Nearest Green Distillery is located on 432 prime acres in the heart of Middle Tennessee and distinguishes itself from other whiskey makers as the first to honor the first-known American-African master distiller, Nearest Green.
But that’s not the only distinction for this Shelbyville distillery, it’s also credited with helping perfect the Lincoln County Process, a method known as charcoal mellowing that sends newly made spirits through a pile of charcoal before it becomes whiskey. And that, you may have wondered, is what makes Tennessee whiskey different from Kentucky bourbon. All bourbons are whiskey, but not all whiskeys are bourbon.
Nearest Green is not only a stop on the Tennessee Whiskey Trail, its location is one that brings visitors by the carload to Shelbyville, generating thousands of dollars annually for the Lincoln County community where Green, known as the Godfather of Tennessee Whiskey, plied his trade.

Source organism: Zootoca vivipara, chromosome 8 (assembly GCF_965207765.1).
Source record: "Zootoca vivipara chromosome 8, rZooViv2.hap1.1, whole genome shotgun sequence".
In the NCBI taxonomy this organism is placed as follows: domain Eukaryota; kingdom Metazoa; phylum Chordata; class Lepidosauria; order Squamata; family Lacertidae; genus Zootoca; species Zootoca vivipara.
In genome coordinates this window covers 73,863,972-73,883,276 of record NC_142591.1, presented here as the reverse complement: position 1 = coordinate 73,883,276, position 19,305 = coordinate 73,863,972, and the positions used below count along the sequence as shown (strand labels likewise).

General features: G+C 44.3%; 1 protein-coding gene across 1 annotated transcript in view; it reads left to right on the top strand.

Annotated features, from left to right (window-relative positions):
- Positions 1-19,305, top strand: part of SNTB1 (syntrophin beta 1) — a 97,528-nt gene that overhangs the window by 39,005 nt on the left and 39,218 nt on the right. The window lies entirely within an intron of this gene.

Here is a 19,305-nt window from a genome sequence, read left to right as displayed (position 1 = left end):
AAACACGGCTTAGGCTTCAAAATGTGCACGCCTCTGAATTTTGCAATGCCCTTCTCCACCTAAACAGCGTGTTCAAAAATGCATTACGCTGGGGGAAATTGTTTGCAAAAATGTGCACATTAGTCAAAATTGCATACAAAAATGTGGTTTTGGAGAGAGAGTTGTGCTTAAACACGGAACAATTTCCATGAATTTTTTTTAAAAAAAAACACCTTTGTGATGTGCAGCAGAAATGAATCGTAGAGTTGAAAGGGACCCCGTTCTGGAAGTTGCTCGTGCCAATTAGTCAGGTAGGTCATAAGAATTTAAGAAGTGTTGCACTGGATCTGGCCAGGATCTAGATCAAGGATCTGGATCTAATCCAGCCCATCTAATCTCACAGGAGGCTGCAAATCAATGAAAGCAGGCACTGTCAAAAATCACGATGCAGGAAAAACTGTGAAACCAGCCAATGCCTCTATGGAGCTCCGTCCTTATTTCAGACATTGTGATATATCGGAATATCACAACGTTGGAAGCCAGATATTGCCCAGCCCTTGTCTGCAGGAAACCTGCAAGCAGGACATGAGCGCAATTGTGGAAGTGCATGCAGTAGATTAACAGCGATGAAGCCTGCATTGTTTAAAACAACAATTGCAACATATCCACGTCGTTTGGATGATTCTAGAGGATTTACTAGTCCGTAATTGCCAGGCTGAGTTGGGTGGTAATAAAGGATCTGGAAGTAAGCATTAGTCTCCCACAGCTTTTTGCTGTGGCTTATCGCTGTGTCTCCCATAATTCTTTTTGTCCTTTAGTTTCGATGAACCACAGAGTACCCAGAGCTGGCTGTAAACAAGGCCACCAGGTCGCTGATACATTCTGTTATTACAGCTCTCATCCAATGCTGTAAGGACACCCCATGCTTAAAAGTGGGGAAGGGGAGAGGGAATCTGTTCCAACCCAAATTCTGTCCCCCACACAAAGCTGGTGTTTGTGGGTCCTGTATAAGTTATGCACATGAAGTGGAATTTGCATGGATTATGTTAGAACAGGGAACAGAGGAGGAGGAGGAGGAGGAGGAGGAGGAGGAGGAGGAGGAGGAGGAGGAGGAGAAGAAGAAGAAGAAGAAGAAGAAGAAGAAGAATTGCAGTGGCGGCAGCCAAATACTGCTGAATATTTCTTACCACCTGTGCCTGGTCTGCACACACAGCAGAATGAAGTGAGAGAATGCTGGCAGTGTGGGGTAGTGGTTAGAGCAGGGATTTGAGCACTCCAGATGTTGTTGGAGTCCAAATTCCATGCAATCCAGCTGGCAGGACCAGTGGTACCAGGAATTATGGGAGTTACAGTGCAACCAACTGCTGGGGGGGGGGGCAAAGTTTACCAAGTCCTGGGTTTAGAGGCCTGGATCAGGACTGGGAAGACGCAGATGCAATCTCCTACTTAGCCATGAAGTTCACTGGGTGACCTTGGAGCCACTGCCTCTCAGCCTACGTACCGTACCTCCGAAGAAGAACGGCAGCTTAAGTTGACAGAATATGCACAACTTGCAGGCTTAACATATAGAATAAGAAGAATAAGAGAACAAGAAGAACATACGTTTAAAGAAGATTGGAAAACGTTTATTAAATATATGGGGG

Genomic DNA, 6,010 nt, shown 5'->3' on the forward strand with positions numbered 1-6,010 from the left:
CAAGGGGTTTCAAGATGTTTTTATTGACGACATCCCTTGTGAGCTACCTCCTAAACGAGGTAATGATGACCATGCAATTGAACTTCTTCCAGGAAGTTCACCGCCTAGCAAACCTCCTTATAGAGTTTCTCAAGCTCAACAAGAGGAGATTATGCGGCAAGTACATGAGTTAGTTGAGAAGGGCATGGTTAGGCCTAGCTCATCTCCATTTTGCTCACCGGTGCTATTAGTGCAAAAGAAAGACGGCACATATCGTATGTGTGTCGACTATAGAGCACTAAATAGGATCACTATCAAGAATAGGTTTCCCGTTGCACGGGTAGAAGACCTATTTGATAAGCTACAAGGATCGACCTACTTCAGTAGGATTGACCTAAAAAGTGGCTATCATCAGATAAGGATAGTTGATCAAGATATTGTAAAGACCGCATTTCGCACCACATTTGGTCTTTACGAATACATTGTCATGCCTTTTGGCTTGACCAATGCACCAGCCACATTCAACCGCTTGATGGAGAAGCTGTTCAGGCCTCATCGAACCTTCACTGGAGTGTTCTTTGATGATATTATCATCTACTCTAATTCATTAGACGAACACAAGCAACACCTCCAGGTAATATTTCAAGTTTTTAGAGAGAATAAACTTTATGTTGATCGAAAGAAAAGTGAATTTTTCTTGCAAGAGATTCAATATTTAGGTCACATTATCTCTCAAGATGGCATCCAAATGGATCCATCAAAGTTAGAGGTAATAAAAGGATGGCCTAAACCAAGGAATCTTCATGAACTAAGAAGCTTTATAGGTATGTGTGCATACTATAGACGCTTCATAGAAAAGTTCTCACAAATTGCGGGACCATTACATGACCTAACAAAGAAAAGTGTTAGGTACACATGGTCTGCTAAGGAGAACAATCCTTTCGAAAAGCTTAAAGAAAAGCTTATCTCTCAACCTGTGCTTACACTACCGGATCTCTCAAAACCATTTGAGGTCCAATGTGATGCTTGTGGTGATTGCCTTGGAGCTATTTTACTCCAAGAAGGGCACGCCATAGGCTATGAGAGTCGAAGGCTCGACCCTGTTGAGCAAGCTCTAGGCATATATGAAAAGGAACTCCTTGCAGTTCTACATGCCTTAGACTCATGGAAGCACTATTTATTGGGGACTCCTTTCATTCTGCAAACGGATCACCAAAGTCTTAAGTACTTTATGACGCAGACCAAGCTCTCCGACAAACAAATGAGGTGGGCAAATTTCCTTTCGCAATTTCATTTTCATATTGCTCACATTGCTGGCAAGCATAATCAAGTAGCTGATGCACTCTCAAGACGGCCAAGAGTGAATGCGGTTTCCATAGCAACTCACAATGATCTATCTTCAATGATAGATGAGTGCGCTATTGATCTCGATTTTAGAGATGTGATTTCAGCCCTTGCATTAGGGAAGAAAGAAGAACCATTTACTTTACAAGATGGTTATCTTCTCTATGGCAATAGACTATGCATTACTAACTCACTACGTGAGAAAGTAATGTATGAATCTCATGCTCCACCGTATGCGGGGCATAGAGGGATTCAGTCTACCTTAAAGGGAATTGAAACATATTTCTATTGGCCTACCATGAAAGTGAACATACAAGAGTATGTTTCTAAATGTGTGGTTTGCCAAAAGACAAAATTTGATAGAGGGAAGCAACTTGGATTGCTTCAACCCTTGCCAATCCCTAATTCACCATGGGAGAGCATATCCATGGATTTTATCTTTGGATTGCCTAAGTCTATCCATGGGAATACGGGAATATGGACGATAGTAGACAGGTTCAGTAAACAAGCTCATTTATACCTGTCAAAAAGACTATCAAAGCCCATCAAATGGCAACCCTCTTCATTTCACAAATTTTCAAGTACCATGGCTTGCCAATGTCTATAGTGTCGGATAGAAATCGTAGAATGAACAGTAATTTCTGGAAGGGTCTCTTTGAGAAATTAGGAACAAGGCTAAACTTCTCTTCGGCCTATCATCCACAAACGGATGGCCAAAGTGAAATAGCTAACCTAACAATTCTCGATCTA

Lee, too, is seeing an uptick in visitors to his distillery since the Tennessee Whiskey Trial was established, he says. They’re not only tasting and buying the three whiskeys made at Gate 11, they’re tasting his award-winning gin, vodka, agave, rum, and absinthe, too. The number of spirits distilled at the Chattanooga distillery sets it apart from others in the state.
Charity Toombs, executive director of the Tennessee Whiskey Trail and the Tennessee Distillers Guild, says the economic impact that whiskey, particularly the newer craft distilleries, has made in Tennessee is a multi-faceted one.